May 2008
Volume 49, Issue 13
Free
ARVO Annual Meeting Abstract  |   May 2008
Retinal Vessel Oximetry Using Hyperspectral Imaging in Retinovascular Disease
Author Affiliations & Notes
  • D. J. Mordant
    Ophthalmology, Gloucestershire Eye Unit, Cheltenham, United Kingdom
  • I. Alabboud
    School of Engineering and Physical Sciences, Heriot-Watt University, Edinburgh, United Kingdom
  • A. R. Harvey
    School of Engineering and Physical Sciences, Heriot-Watt University, Edinburgh, United Kingdom
  • A. I. McNaught
    Ophthalmology, Gloucestershire Eye Unit, Cheltenham, United Kingdom
    Cranfield University, Bedfordshire, United Kingdom
  • Footnotes
    Commercial Relationships  D.J. Mordant, None; I. Alabboud, None; A.R. Harvey, Holds related patent., P; A.I. McNaught, None.
  • Footnotes
    Support  dTi Grant APPS2B , Eye Therapy Trust
Investigative Ophthalmology & Visual Science May 2008, Vol.49, 4263. doi:https://doi.org/
  • Views
  • Share
  • Tools
    • Alerts
      ×
      This feature is available to authenticated users only.
      Sign In or Create an Account ×
    • Get Citation

      D. J. Mordant, I. Alabboud, A. R. Harvey, A. I. McNaught; Retinal Vessel Oximetry Using Hyperspectral Imaging in Retinovascular Disease. Invest. Ophthalmol. Vis. Sci. 2008;49(13):4263. doi: https://doi.org/.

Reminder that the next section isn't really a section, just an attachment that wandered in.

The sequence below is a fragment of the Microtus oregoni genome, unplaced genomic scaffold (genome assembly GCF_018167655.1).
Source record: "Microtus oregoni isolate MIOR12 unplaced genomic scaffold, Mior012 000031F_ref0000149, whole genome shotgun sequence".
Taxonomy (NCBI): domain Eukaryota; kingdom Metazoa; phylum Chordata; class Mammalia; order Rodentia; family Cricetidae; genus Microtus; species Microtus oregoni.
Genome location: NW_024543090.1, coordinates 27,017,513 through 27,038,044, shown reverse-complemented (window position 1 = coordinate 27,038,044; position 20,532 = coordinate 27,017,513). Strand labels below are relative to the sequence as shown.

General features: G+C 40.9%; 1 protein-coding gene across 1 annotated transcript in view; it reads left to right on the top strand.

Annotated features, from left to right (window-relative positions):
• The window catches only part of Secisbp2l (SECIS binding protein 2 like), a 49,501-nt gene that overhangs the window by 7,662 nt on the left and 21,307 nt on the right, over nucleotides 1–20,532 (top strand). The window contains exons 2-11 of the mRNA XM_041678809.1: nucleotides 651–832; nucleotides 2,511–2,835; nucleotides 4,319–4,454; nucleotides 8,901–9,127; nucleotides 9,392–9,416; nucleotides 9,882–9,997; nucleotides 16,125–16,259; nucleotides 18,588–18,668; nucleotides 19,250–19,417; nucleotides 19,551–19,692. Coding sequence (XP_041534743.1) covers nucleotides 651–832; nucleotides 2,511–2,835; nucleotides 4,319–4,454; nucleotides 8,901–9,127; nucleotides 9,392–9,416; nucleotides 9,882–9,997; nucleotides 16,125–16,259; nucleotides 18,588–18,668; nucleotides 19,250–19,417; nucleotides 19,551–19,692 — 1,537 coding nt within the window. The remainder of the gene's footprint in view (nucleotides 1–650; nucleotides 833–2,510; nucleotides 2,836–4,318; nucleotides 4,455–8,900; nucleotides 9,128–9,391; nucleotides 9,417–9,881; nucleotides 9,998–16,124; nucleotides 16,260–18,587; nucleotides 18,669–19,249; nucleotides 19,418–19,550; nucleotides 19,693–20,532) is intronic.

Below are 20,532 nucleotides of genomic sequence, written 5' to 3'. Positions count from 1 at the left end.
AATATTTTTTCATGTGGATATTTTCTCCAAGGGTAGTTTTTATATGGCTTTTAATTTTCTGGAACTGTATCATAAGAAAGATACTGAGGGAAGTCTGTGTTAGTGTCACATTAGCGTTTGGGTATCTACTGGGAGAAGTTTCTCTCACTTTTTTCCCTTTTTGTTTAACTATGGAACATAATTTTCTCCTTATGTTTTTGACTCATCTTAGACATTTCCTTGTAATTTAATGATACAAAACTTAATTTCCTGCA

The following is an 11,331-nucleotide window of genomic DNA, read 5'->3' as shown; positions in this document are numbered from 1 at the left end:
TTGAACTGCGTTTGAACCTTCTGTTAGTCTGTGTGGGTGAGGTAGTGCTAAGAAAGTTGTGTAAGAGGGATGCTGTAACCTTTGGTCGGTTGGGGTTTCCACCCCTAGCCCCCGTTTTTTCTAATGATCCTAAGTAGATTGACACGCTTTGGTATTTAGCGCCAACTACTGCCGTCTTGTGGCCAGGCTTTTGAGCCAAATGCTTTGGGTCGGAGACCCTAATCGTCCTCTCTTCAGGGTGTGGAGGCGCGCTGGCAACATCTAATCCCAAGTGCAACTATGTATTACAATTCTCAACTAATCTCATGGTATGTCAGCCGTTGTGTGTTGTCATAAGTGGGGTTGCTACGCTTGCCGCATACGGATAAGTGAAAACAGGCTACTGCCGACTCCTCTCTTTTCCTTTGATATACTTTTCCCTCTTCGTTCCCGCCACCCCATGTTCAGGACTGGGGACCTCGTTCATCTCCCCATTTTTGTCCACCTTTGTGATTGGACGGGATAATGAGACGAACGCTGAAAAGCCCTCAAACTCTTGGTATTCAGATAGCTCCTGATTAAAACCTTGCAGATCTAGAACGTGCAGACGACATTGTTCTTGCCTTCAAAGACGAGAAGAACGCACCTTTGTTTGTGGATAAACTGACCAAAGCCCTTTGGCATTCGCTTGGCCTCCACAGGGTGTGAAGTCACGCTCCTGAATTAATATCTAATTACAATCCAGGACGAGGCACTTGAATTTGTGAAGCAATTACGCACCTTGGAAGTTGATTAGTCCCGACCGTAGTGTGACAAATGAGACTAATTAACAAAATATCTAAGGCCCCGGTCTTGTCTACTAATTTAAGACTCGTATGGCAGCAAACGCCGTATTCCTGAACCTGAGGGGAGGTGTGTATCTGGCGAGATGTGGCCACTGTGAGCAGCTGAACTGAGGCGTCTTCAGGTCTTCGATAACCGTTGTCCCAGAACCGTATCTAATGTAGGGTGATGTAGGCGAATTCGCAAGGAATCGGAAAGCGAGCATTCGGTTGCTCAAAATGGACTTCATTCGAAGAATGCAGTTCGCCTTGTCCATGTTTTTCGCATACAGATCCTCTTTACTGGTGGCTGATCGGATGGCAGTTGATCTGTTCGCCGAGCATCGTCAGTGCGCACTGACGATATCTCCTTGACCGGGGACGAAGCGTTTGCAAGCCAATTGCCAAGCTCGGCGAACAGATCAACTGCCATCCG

Download citation file:


      © ARVO (1962-2015); The Authors (2016-present)

      ×
  • Supplements
Abstract
 
Purpose:
 

Hyperspectral imaging offers a unique non-invasive technique to study retinal chromophores, such as the functional haemoglobin derivatives, relevant to assessing the metabolic status of the retina.This study aims to establish the ability of hyperspectral imaging to detect oximetric changes in the retinal vasculature of patients with retinovascular disease using novel image processing and spectral analysis techniques.

 
Methods:
 

A hyperspectral retinal imaging system consisting of a modified fundus camera, a tuneable filter and a low-noise CCD was used to capture sequential hyperspectral images of the human retina. A hyperspectral data cube with a spectral bandwidth of 500nm to 700nm obtained at wavelength steps of 2nm were acquired for each subject.Normal subjects (n=15) and patients with retinal vein occlusions (n=7), retinal artery occlusions (n=5) and proliferative diabetic retinopathy (n=3) were examined.Reflectance image processing techniques and a linear spectral unmixing algorithm were used to generate oximetric maps of the retinal vasculature.

 
Results:
 

Linear spectral unmixing produced consistent semi-quantitative oximetric maps of the retina in normal subjects (see figure left).In patients with retinovascular disease this technique detected consistent and clinically significant changes in vessel oxygenation principally in the venular circulation of the retina (see figure right).

 
Conclusions:
 

The analysis of hyperspectral retinal images is capable of accurately detecting oximetric changes in the retinal vasculature.The oximetric changes in the venular circulation in the diseased retina suggest either a reduced metabolic demand for oxygen in the retinal tissues or an arterio-venous shunting phenomenon within the retinal circulation.These techniques may be applied to the detection and monitoring of disease progression in patients with diabetic retinopathy and glaucoma.  

 
Keywords: imaging/image analysis: clinical • oxygen • ischemia 
×
×

This PDF is available to Subscribers Only

Sign in or purchase a subscription to access this content. ×

You must be signed into an individual account to use this feature.

×